Boris Herrmann likes to sail around the world. Very fast. And all by himself. Holder of several world records, the pro sailing scene superstar made his last circumnavigation of the globe in an astonishing 47 days.
The first German sailor to have won a round-the-world regatta, the 37-year-old has made dozens of first and second place finishes in the world's most grueling yacht races, such as the Artemis Transat, a notoriously tough single-handed race across the North Atlantic.
Herrmann has sailed various classes of sleek, lightweight racing boats that can travel at blistering speeds, and is a genius about bending the wind to his will, though of course at times the weather turns into his worst enemy. Now he's being celebrated in a beautiful new book from German publisher Delius Klasing.
Nonstop: Driven by the Sea, now available on Amazon, features stunning photos by Jean-Marie Liot that portray Herrmann in his native element: "racing around the great capes, through doldrums and storms, pitching back and forth between total exhaustion and indescribable euphoria on lightning-fast, incredibly complex, inhumanly sparse carbon fibre yachts" – and loving every minute of it.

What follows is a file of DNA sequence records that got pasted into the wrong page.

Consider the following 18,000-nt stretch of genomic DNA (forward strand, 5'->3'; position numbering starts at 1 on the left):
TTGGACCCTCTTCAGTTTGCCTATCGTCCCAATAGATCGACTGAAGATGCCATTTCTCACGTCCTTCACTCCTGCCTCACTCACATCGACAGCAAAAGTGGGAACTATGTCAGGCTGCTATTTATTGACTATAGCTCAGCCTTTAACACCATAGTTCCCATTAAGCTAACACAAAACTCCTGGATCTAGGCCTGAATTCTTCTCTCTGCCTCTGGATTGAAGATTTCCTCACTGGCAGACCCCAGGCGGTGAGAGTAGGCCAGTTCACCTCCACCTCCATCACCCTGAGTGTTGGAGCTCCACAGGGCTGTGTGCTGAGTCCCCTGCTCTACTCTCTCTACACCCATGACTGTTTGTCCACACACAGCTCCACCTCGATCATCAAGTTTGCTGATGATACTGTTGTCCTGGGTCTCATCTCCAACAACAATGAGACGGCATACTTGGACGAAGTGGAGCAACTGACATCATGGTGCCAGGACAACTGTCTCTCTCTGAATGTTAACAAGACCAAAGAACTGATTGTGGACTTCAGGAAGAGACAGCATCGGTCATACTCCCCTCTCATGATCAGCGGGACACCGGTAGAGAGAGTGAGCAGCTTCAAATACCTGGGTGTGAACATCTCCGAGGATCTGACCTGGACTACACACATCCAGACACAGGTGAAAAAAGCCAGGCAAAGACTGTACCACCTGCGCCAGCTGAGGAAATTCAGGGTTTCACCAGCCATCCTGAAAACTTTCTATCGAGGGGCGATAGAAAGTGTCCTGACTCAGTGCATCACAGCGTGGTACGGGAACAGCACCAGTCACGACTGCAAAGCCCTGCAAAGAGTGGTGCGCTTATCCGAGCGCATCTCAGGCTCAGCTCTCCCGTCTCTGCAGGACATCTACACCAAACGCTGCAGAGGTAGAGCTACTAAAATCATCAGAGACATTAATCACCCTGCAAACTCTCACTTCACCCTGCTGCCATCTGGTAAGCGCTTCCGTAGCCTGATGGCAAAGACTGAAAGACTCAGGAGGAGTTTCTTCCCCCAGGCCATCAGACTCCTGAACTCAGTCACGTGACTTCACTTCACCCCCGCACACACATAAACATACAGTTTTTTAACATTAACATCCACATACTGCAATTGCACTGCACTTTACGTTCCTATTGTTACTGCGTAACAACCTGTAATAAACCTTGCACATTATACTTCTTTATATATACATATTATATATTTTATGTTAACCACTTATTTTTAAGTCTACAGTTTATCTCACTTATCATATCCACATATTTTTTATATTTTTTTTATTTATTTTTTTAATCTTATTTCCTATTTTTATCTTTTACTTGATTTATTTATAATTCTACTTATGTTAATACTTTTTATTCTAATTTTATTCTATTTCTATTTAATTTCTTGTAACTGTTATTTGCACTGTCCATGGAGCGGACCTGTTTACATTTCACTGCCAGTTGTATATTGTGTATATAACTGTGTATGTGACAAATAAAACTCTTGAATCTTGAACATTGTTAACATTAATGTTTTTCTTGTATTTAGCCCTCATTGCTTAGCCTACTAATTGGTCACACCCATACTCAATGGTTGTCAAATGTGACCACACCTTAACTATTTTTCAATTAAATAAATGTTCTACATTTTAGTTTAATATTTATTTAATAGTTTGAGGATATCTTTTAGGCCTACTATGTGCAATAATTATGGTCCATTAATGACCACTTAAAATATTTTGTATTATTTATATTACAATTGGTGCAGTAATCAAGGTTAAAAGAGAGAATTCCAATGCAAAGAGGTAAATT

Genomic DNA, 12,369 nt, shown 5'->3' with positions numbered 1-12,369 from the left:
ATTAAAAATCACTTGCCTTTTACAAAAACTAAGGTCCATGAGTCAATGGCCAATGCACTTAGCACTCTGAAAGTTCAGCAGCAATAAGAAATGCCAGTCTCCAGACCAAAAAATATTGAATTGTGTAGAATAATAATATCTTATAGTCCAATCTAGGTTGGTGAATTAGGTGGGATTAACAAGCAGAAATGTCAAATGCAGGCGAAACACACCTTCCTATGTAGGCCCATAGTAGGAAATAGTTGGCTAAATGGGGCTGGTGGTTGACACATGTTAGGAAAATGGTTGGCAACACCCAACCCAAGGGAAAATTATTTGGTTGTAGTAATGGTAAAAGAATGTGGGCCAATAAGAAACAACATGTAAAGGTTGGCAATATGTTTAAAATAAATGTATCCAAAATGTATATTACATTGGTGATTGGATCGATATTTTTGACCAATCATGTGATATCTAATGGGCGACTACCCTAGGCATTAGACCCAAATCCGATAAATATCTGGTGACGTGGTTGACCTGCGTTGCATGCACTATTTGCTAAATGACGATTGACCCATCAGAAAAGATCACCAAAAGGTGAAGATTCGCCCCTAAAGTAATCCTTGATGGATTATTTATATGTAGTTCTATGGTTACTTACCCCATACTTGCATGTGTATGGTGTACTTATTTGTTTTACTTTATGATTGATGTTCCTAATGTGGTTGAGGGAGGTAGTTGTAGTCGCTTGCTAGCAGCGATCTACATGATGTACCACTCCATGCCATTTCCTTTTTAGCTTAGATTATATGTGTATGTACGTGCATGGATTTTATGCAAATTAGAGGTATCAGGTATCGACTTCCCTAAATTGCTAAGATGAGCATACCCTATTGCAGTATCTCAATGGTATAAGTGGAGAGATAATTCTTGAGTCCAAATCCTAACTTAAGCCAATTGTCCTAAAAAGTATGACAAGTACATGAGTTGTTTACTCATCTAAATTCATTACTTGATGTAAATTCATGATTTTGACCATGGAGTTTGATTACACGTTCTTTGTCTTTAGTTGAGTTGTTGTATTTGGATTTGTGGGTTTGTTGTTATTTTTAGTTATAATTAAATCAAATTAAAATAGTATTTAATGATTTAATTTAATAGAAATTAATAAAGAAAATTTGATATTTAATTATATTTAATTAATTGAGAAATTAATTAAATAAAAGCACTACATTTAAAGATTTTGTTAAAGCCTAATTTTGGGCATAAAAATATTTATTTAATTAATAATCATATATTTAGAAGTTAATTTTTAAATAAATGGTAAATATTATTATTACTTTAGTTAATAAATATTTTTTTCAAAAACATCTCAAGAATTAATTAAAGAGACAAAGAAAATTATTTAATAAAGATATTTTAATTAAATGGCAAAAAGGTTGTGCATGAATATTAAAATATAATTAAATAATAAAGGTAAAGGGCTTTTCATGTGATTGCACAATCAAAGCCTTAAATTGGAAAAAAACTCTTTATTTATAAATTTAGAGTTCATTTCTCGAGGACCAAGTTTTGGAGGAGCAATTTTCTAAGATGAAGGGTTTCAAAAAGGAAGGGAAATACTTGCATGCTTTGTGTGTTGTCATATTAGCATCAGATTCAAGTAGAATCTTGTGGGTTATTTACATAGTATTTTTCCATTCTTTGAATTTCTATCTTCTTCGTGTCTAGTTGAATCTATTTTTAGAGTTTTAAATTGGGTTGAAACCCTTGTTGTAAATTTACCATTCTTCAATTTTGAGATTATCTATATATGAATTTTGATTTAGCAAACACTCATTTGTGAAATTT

As the book's intro notes, it's "practically impossible to overestimate the challenges that the single-handed sailor has to deal with" on long voyages, which can run to 100 days or more, needing to be "skipper, boatswain, trimmer, navigator, ship’s cook and PR manager in one," 24 hours a day.
This requires "intelligence, intuition, meticulousness, multi-tasking skills, fitness and an almost superhuman resilience in the face of setbacks," as the book notes, and it's all too tempting to just throw in the towel. However, Herrmann, who is now sponsored by the Principality of Monaco, sailing under the flag of the exclusive Yacht Club de Monaco, intends to keep on setting and breaking world records – because what else are world records for...?